Personal tools
Log in

Skip to content. | Skip to navigation


Istituto italiano di astrofisica - national institute for astrophisics

You are here: Home INAF News A farewell to BepiColombo after the flyby with the Earth

A farewell to BepiColombo after the flyby with the Earth

The picture was taken by Liverpool Telescope on the Canary Island of La Palma when the spacecraft was more than 2 million kilometres far from our planet

One week ago, Friday 10 April, at 6:25 am Italian time, the European spacecraft BepiColombo approached the Earth, at a distance of  only 12,677 km to perform a flyby maneuver with our Planet. A maneuver necessary to change the trajectory of the probe and which will allow it to reach its final goal in December 2025: Mercury.

The maneuver was successful and BepiColombo is now moving towards the inner Solar System. "Last Friday we would have liked to take a 'close-up' of BepiColombo, but it was not possible", explains Alessandro Spagna (INAF researcher at the Turin Observatory), "due to the closure of our telescopes in Chile where there were ideal conditions for observing the close passage”.

However, some beautiful images of the BepiColombo flyby were obtained by various amateur astronomers and published on the ESA website, together with a short and  spectacular video of the Earth taken by the on board cameras.

“Right now BepiColombo is moving further away from Earth, becoming fainter day after day” adds Spagna. “Eventually, thanks to our collaborators of the Liverpool John Moores University, on Wednesdey evening April 15 we were able to get an image of the spacecraft, while it was crossing the constellation of Hydra at a distance of 2 million of km, equal to about 5 times the Earth-Moon distance”.

The photograph reproduced here (left) was taken by the Liverpool Telescope, a fully robotic 2-meter diameter instrument installed on the Canary Island of La Palma. The observation was organized by Jon Marchant of the Astrophysics Research Institute, with an exposure time of 60 seconds. The width of this image is about 4 arcminutes; the weakest visible stars have a visual magnitude of 22, while the dot in the green circle is produced by the sunlight reflected by BepiColombo spacecraft, which is similar a star of magnitude 20. Next to it is shown the reference sky field from the Sloan Digital Sky Survey (SDSS).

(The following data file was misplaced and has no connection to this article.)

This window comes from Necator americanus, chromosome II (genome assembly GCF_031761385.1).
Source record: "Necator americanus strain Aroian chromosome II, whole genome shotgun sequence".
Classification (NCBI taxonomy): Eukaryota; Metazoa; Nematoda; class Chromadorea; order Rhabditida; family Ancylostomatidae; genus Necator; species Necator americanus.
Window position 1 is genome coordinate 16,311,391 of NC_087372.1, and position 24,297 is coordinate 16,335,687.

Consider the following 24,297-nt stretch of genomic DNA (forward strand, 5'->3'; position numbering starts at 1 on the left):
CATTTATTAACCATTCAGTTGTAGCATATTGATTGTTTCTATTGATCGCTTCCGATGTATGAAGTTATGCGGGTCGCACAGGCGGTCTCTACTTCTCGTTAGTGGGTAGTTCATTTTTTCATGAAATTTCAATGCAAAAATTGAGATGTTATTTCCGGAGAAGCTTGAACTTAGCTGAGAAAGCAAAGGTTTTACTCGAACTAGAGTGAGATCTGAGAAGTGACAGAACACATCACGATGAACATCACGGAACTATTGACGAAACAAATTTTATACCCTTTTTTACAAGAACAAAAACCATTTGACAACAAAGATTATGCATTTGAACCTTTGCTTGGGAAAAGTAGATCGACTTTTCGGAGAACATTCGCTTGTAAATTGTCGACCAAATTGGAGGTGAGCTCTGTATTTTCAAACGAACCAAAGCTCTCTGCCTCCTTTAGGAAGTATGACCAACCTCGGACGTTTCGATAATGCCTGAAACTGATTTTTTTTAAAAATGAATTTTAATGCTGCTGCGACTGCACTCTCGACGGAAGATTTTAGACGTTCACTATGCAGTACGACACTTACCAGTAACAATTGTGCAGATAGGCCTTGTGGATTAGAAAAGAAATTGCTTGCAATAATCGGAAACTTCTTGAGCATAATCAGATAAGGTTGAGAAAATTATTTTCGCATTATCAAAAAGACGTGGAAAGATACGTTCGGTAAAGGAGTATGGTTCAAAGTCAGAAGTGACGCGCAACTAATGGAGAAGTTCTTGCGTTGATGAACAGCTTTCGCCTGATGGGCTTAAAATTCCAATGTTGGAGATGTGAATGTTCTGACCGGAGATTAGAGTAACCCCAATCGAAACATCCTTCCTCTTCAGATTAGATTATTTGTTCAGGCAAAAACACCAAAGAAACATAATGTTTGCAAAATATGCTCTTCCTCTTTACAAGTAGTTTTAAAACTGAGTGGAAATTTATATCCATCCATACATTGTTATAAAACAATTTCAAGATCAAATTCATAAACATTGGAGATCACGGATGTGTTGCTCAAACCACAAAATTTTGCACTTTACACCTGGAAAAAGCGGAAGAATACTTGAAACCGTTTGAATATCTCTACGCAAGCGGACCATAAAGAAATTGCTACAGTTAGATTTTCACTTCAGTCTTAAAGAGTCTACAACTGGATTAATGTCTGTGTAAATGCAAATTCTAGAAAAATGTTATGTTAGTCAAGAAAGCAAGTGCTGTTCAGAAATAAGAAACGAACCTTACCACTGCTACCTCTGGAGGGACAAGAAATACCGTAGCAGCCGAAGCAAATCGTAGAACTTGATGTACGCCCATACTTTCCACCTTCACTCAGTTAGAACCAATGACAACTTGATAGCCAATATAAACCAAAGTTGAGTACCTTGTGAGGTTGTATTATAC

INAF and the Astrophysics Research Institute are collaborating on various observational projects, coordinated by Richard Smart (INAF researcher at the Turin Observatory), including the monitoring the motion of the Gaia astrometric ESA satellite.


BepiColombo. This space mission was a collaboration between the European Space Agency (ESA) and the Japanese Space Agency (Jaxa). The BepiColombo mission consists of two probes, the European Mercury Planetary Orbiter (Mpo) and the Japanese Mercury Magnetospheric Orbiter (Mmo).

Italian industry has collaborated in the realization of the mission, in particular Leonardo and Thales Alenia Space (Thales-Leonardo), which was the main subcontractor of the satellite, built by Airbus Defense and Space as prime contractor.

The Italian Space Agency (ASI) has realized 4 of the 16 instruments and experiments on board the two orbiters, thanks to the contribution of the Italian scientific community, including researchers from the National Institute for Astrophysics (INAF) and a group from the University "La Sapienza” in Rome.


Other resources:

Flyby pictures taken from Earth

Flyby pictures taken by BepiColombo spacecraft

Filed under: ,

The morphology of the X-ray afterglows and of the jetted GeV emission in long gamma-ray bursts

May 12, 2021

The morphology of the X-ray afterglows and of the jetted GeV emission in long gamma-ray bursts In a new article published in the Monthly Notices of the Royal Astronomical Society, an ICRA-ICRANet research team (some of them INAF associates) sheds light on the mass and spin of stellar-mass BHs from an extensive analysis of long-duration GRBs

The best place and time to live in the Milky Way

Mar 05, 2021

The best place and time to live in the Milky Way More than 6 billion years ago, the outskirts of the Milky Way were the safest places for the development of possible life forms, sheltered from the most violent explosions in the universe: gamma-ray bursts and supernovae. This is demonstrated by a new study, led by researchers from INAF and the University of Insubria in Italy, which investigates the incidence of these events throughout the evolution of our galaxy

Magnetic anomalies on the young craters of Mercury

Feb 24, 2021

Magnetic anomalies on the young craters of Mercury It is possible to find a point of convergence between geophysics and planetary geology, and a group of researchers led by Valentina Galluzzi from INAF did so by analyzing the crustal magnetic field of the planet Mercury, focusing on some anomalies identified nearby two recently formed craters